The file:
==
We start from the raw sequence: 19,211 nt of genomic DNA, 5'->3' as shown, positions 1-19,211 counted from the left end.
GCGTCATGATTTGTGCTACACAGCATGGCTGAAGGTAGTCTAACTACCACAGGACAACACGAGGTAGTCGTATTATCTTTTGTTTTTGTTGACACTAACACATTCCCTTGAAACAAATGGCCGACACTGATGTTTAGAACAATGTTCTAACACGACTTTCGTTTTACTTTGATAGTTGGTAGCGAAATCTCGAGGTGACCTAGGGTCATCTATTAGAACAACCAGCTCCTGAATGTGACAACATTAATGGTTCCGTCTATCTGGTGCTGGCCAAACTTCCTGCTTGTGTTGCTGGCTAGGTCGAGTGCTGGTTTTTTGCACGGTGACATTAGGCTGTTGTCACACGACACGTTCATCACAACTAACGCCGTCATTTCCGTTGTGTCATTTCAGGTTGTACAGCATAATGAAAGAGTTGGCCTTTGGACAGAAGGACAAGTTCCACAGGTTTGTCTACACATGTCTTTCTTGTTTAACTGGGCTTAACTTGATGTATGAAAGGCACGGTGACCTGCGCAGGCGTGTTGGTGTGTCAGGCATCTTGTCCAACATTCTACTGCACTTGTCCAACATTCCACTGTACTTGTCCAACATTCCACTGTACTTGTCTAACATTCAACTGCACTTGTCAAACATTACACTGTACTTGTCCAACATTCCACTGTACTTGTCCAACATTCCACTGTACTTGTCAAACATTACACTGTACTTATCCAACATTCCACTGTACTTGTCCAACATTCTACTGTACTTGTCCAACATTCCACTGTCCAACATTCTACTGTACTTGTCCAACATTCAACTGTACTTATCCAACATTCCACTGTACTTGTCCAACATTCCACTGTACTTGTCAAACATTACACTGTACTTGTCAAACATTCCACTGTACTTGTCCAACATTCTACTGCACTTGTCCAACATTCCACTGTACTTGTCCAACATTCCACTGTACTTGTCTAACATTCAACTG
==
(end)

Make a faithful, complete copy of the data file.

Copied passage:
We start from the raw sequence: 19,211 nt of genomic DNA, 5'->3' as shown, positions 1-19,211 counted from the left end.
GCGTCATGATTTGTGCTACACAGCATGGCTGAAGGTAGTCTAACTACCACAGGACAACACGAGGTAGTCGTATTATCTTTTGTTTTTGTTGACACTAACACATTCCCTTGAAACAAATGGCCGACACTGATGTTTAGAACAATGTTCTAACACGACTTTCGTTTTACTTTGATAGTTGGTAGCGAAATCTCGAGGTGACCTAGGGTCATCTATTAGAACAACCAGCTCCTGAATGTGACAACATTAATGGTTCCGTCTATCTGGTGCTGGCCAAACTTCCTGCTTGTGTTGCTGGCTAGGTCGAGTGCTGGTTTTTTGCACGGTGACATTAGGCTGTTGTCACACGACACGTTCATCACAACTAACGCCGTCATTTCCGTTGTGTCATTTCAGGTTGTACAGCATAATGAAAGAGTTGGCCTTTGGACAGAAGGACAAGTTCCACAGGTTTGTCTACACATGTCTTTCTTGTTTAACTGGGCTTAACTTGATGTATGAAAGGCACGGTGACCTGCGCAGGCGTGTTGGTGTGTCAGGCATCTTGTCCAACATTCTACTGCACTTGTCCAACATTCCACTGTACTTGTCCAACATTCCACTGTACTTGTCTAACATTCAACTGCACTTGTCAAACATTACACTGTACTTGTCCAACATTCCACTGTACTTGTCCAACATTCCACTGTACTTGTCAAACATTACACTGTACTTATCCAACATTCCACTGTACTTGTCCAACATTCTACTGTACTTGTCCAACATTCCACTGTCCAACATTCTACTGTACTTGTCCAACATTCAACTGTACTTATCCAACATTCCACTGTACTTGTCCAACATTCCACTGTACTTGTCAAACATTACACTGTACTTGTCAAACATTCCACTGTACTTGTCCAACATTCTACTGCACTTGTCCAACATTCCACTGTACTTGTCCAACATTCCACTGTACTTGTCTAACATTCAACTG